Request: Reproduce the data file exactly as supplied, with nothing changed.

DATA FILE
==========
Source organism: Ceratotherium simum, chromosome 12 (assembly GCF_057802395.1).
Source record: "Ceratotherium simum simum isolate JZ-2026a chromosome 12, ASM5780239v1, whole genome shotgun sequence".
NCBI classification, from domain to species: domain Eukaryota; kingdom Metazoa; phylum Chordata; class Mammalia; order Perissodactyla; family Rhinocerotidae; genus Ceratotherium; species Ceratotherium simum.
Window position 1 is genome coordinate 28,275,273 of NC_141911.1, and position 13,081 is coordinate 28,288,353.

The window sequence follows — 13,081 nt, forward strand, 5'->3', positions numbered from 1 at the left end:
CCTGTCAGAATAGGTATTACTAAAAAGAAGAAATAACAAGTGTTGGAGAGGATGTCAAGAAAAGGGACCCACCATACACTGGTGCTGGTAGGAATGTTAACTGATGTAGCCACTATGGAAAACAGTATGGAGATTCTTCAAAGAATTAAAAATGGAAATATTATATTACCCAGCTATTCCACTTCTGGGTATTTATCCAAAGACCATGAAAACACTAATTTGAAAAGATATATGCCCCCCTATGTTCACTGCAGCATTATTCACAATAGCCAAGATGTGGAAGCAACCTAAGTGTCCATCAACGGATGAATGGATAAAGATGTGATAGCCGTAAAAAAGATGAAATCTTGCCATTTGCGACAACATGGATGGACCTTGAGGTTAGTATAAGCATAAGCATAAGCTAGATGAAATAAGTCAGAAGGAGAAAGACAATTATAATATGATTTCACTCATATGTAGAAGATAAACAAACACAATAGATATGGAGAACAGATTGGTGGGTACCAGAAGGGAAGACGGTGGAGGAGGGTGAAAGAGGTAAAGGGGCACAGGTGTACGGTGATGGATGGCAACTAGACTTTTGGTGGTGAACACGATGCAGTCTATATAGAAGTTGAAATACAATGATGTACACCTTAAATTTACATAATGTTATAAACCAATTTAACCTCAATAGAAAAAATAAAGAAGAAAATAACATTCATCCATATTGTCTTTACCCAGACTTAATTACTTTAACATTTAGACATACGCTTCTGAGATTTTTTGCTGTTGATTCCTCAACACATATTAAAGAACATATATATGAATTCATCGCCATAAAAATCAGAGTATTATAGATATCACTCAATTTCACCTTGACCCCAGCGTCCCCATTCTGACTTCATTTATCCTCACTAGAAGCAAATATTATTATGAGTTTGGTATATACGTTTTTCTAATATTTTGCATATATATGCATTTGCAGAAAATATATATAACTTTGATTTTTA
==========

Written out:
Source organism: Ceratotherium simum, chromosome 12 (assembly GCF_057802395.1).
Source record: "Ceratotherium simum simum isolate JZ-2026a chromosome 12, ASM5780239v1, whole genome shotgun sequence".
NCBI classification, from domain to species: domain Eukaryota; kingdom Metazoa; phylum Chordata; class Mammalia; order Perissodactyla; family Rhinocerotidae; genus Ceratotherium; species Ceratotherium simum.
Window position 1 is genome coordinate 28,275,273 of NC_141911.1, and position 13,081 is coordinate 28,288,353.

The window sequence follows — 13,081 nt, forward strand, 5'->3', positions numbered from 1 at the left end:
CCTGTCAGAATAGGTATTACTAAAAAGAAGAAATAACAAGTGTTGGAGAGGATGTCAAGAAAAGGGACCCACCATACACTGGTGCTGGTAGGAATGTTAACTGATGTAGCCACTATGGAAAACAGTATGGAGATTCTTCAAAGAATTAAAAATGGAAATATTATATTACCCAGCTATTCCACTTCTGGGTATTTATCCAAAGACCATGAAAACACTAATTTGAAAAGATATATGCCCCCCTATGTTCACTGCAGCATTATTCACAATAGCCAAGATGTGGAAGCAACCTAAGTGTCCATCAACGGATGAATGGATAAAGATGTGATAGCCGTAAAAAAGATGAAATCTTGCCATTTGCGACAACATGGATGGACCTTGAGGTTAGTATAAGCATAAGCATAAGCTAGATGAAATAAGTCAGAAGGAGAAAGACAATTATAATATGATTTCACTCATATGTAGAAGATAAACAAACACAATAGATATGGAGAACAGATTGGTGGGTACCAGAAGGGAAGACGGTGGAGGAGGGTGAAAGAGGTAAAGGGGCACAGGTGTACGGTGATGGATGGCAACTAGACTTTTGGTGGTGAACACGATGCAGTCTATATAGAAGTTGAAATACAATGATGTACACCTTAAATTTACATAATGTTATAAACCAATTTAACCTCAATAGAAAAAATAAAGAAGAAAATAACATTCATCCATATTGTCTTTACCCAGACTTAATTACTTTAACATTTAGACATACGCTTCTGAGATTTTTTGCTGTTGATTCCTCAACACATATTAAAGAACATATATATGAATTCATCGCCATAAAAATCAGAGTATTATAGATATCACTCAATTTCACCTTGACCCCAGCGTCCCCATTCTGACTTCATTTATCCTCACTAGAAGCAAATATTATTATGAGTTTGGTATATACGTTTTTCTAATATTTTGCATATATATGCATTTGCAGAAAATATATATAACTTTGATTTTTA